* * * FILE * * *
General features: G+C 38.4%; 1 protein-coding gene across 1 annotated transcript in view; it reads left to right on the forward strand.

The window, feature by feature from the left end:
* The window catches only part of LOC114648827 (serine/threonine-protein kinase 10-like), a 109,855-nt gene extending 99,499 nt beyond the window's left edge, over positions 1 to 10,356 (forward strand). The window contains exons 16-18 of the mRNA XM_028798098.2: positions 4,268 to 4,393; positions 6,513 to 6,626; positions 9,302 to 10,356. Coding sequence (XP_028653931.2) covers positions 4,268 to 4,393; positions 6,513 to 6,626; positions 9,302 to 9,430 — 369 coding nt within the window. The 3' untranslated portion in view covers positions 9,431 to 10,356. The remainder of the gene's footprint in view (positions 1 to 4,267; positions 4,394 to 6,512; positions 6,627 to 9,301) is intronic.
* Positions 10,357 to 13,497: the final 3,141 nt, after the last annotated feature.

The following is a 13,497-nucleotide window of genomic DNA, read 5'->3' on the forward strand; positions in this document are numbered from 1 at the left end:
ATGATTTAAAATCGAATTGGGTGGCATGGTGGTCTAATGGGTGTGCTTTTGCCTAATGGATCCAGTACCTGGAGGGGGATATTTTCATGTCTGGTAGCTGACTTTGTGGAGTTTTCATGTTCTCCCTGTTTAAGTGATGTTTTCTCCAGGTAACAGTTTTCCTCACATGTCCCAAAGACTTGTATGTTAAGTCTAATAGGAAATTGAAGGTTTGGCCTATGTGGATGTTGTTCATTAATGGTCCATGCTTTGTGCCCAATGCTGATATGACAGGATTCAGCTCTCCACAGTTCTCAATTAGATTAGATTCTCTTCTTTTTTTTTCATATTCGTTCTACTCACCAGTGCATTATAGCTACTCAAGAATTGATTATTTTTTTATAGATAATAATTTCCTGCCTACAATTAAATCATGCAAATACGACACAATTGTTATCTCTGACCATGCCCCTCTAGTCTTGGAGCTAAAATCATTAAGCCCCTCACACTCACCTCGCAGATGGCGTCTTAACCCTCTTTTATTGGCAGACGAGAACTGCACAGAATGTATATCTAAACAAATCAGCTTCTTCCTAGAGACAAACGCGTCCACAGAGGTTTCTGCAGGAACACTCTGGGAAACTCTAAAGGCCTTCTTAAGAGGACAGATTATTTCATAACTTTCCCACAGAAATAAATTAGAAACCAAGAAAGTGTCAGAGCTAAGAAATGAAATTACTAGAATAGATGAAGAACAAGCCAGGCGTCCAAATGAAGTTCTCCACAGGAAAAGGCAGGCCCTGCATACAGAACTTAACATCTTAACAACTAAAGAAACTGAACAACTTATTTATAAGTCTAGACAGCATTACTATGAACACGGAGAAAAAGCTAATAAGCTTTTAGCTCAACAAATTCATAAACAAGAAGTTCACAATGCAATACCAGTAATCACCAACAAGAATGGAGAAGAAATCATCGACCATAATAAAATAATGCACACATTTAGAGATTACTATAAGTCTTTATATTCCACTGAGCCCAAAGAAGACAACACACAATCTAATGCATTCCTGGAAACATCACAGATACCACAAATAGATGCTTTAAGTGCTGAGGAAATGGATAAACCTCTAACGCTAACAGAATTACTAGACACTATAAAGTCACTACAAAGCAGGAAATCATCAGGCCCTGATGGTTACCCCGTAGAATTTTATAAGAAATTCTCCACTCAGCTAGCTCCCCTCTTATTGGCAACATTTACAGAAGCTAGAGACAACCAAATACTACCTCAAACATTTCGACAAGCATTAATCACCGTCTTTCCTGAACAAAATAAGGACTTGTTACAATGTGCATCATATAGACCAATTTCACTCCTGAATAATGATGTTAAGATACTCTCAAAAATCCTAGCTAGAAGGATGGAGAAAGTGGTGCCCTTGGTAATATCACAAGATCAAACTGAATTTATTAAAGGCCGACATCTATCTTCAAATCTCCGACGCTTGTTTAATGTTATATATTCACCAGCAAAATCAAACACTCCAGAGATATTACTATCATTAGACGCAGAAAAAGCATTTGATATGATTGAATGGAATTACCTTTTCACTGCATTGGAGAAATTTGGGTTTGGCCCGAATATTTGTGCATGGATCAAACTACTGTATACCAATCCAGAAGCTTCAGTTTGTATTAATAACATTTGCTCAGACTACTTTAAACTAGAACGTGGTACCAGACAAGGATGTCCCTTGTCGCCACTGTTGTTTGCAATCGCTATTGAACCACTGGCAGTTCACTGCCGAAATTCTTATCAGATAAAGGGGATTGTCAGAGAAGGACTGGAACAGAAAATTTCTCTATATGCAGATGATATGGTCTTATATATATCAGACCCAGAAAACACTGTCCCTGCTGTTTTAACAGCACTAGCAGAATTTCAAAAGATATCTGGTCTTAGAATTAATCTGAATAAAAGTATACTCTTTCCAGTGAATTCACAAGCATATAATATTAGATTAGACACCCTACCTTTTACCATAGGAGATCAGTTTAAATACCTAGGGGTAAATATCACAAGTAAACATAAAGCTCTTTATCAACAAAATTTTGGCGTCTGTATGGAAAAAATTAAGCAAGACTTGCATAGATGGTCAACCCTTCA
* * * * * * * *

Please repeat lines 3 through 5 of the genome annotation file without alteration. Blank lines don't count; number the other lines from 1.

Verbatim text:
* The window catches only part of LOC114648827 (serine/threonine-protein kinase 10-like), a 109,855-nt gene extending 99,499 nt beyond the window's left edge, over positions 1 to 10,356 (forward strand). The window contains exons 16-18 of the mRNA XM_028798098.2: positions 4,268 to 4,393; positions 6,513 to 6,626; positions 9,302 to 10,356. Coding sequence (XP_028653931.2) covers positions 4,268 to 4,393; positions 6,513 to 6,626; positions 9,302 to 9,430 — 369 coding nt within the window. The 3' untranslated portion in view covers positions 9,431 to 10,356. The remainder of the gene's footprint in view (positions 1 to 4,267; positions 4,394 to 6,512; positions 6,627 to 9,301) is intronic.
* Positions 10,357 to 13,497: the final 3,141 nt, after the last annotated feature.

The following is a 13,497-nucleotide window of genomic DNA, read 5'->3' on the forward strand; positions in this document are numbered from 1 at the left end: